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The Rise of eBook Applications

Posted on Dec 12, 2012 in Future of eBooks | 1 comment

Tomorrow’s eBook will become an interactive platform for third-party applications—software that delights targeted reader audiences. There are already a variety of apps in mobile and tablet marketplaces that would complement many genres: cooking apps, history apps, and Harry Potter apps. But the development of independent software applications that can be plugged directly into an eBook will drive a new type of app marketplace that will make eBooks more compelling, interactive, informative, and fun.  Read the series: “The Miranda Proposal: Tomorrow’s eBook Platform”: Prologue  part 1   part 2   part 3   part 4   part 5   part 6   part 7   Epilogue Books have historically been a static, linear medium: we progress from page one through to the end, and any interruption means a break in the flow. But society has been shifting to more of an interrupt-driven culture where multitasking meets multimedia. While Baby Boomers might have driven their parents crazy by watching TV while doing homework, today’s youngest generation is adept at combining simultaneous phone, text, web surfing, YouTube watching, and music listening (hopefully not while driving). The eBook of the future will be poised to cater to this “ADD Culture” by changing the linear, personal nature of reading into a dynamic, multimedia-enhanced experience. A year ago the EPUB3 standard, one of the most popular and open (non-proprietary) eBook formats, developed definitions for how internal and external links will be handled within an eBook. This is an important first step that will finally let the barbarians through the gates. My guess is, half of you are excited about the possibilities of interactive eBook apps, and half of you are cringing at the prospect of dancing, singing, self-interrupting eBooks. (I’d love to hear comments from both groups.) For the latter, let me reassure you that the nature of reading will not change for everyone. You can always read without apps, and I’ll even offer up that some books are simply meant to be read, period, in that wonderful linear fashion. But many books, and many readers, will be improved with the onset of embedded applications. eBooks will feature companion apps to aid in networking, research, and play, and everything...

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Social Reading: Beyond Gutenberg? Beyond Zuckerberg!

Posted on Dec 10, 2012 in Future of eBooks | 0 comments

In previous posts I’ve touched on some of the social-transformational aspects of eBooks, but perhaps the most interesting will be the effect of social networking. I’m going to propose in this blog post that the eBook platform of the future will support not just models for more social aspects of reading, but will support multiple reader personas to define how you interact with social networks.  Read the series: “The Miranda Proposal: Tomorrow’s eBook Platform”: Prologue  part 1   part 2   part 3   part 4   part 5   part 6   part 7   Epilogue Today we manage our career network on LinkedIn, and a more personal network in the Neverland of Facebook. But that really isn’t enough to define who we are to our different social networks. While, as Zuckerberg says, “you have one identity” on Facebook, the truth is, most people are not so easily homogenized, especially after college. Facebook is only now realizing the importance of separating out our college, family, and other social interactions. In one sense, the Facebook experience will only mature as Zuckerberg grows up and becomes more multifaceted himself. We really have many different personas based on our different roles, interests, and hobbies. Let me illustrate with an unapologetically narcissistic example: I read literature in the persona of a former English Department faculty member. I read programming manuals in the persona of a software developer. When I read martial arts books, I am the sensei. Books on wine and cooking touch me in my beloved role as a party host, while repair manuals speak to the former mechanic who still has a garage full of shop tools. These personas are unique; they don’t generally speak to overlapping social groups. (Unless of course I want to host a party for members of my social network that are mechanically-inclined martial artists who want to discuss Pirsig’s Zen and the Art of Motorcycle Maintenance.) More than any other media, what we read defines our interests, and who we are as a reader. So the eBook is the natural place to engage with that multifacetedness. The eBook needs to be a part of a larger eBook social platform, a foundation...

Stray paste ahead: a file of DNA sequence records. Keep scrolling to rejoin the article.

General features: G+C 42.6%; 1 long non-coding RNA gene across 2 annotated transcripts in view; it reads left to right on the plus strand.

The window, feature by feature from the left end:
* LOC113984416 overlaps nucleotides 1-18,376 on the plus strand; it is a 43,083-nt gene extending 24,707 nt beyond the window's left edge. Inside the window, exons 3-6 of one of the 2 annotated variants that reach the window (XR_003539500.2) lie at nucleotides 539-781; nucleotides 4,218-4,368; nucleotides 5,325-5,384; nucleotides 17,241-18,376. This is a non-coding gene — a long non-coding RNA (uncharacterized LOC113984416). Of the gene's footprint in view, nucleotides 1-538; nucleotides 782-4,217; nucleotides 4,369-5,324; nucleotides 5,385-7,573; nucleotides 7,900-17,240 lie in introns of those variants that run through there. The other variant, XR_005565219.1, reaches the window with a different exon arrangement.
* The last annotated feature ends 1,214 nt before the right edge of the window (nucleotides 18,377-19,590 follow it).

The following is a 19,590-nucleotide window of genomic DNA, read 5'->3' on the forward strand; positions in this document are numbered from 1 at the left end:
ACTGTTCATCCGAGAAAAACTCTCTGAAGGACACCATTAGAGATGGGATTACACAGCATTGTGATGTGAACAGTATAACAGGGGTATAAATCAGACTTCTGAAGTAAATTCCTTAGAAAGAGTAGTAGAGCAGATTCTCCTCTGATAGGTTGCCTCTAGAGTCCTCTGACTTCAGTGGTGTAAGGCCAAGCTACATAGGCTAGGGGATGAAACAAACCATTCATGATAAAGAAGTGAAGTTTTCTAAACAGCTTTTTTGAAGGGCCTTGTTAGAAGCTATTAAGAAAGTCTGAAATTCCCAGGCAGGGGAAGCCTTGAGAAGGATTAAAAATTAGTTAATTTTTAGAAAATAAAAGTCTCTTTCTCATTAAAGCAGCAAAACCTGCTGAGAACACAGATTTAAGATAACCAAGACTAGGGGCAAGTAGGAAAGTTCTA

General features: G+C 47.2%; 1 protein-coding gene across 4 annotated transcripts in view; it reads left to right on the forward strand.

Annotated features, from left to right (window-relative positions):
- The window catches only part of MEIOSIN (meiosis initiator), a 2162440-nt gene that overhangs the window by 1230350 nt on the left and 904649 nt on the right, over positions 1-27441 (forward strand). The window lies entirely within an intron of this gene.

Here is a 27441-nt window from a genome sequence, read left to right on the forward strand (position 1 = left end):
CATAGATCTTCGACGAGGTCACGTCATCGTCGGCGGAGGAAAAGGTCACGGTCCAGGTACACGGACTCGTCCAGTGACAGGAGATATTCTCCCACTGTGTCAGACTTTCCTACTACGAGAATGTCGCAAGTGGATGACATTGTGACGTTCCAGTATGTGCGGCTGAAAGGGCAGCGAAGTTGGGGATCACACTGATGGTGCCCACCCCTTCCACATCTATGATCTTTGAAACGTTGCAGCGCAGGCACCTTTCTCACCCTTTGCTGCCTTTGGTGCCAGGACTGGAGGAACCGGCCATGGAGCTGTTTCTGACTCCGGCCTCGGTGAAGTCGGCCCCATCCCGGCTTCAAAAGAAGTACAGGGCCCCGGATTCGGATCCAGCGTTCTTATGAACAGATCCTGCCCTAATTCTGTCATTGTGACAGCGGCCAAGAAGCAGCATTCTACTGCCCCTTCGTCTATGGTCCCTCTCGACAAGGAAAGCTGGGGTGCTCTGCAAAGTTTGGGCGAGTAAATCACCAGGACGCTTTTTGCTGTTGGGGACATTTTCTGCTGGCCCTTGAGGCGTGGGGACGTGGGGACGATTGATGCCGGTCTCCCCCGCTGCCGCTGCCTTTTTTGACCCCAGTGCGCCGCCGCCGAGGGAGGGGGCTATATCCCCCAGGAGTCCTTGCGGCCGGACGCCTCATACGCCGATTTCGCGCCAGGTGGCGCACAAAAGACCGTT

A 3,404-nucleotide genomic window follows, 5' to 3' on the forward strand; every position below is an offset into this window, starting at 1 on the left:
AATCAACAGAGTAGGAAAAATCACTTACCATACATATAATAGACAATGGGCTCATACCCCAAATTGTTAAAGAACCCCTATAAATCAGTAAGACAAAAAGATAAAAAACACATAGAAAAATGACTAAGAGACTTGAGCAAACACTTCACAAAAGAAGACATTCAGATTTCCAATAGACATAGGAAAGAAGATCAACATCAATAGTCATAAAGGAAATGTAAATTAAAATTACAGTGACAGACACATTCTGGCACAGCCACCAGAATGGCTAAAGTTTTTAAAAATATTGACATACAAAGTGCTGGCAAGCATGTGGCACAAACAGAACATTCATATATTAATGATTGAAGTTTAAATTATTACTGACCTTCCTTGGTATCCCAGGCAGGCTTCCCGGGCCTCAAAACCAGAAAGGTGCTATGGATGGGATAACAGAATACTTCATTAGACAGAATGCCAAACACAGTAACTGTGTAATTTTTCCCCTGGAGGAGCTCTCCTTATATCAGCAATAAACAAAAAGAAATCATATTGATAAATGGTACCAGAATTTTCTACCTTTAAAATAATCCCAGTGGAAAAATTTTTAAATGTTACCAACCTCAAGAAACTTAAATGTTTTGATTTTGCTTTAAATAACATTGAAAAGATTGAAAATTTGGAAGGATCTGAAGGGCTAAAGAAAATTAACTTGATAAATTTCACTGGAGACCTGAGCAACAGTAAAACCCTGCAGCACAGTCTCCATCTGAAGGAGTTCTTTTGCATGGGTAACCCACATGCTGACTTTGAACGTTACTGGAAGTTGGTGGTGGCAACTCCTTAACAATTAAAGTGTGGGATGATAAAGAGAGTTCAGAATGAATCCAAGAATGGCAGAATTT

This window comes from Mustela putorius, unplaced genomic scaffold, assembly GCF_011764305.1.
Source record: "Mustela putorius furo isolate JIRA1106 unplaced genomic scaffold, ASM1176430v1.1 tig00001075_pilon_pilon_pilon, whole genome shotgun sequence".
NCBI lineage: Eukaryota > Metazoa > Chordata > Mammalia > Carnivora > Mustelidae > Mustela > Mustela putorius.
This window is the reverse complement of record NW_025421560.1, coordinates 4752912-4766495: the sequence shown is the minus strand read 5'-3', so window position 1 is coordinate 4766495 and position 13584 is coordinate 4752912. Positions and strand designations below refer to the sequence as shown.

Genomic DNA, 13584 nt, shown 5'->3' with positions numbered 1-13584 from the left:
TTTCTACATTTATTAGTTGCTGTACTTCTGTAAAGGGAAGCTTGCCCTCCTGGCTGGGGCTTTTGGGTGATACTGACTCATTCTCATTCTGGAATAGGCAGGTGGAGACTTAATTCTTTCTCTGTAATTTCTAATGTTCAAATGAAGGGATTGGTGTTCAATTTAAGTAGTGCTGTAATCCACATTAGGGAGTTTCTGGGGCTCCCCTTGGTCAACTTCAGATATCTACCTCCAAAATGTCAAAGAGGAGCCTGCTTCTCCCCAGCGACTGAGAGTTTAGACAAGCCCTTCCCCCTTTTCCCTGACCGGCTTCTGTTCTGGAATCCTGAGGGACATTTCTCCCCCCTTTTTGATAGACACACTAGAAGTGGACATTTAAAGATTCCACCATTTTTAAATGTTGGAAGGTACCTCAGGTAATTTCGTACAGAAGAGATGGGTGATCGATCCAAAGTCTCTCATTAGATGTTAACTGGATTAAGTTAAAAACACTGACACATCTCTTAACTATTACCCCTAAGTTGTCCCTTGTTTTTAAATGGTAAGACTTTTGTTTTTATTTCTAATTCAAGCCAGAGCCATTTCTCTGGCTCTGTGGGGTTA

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eBooks and the Triple Bottom Line

Posted on Dec 7, 2012 in Future of eBooks | 2 comments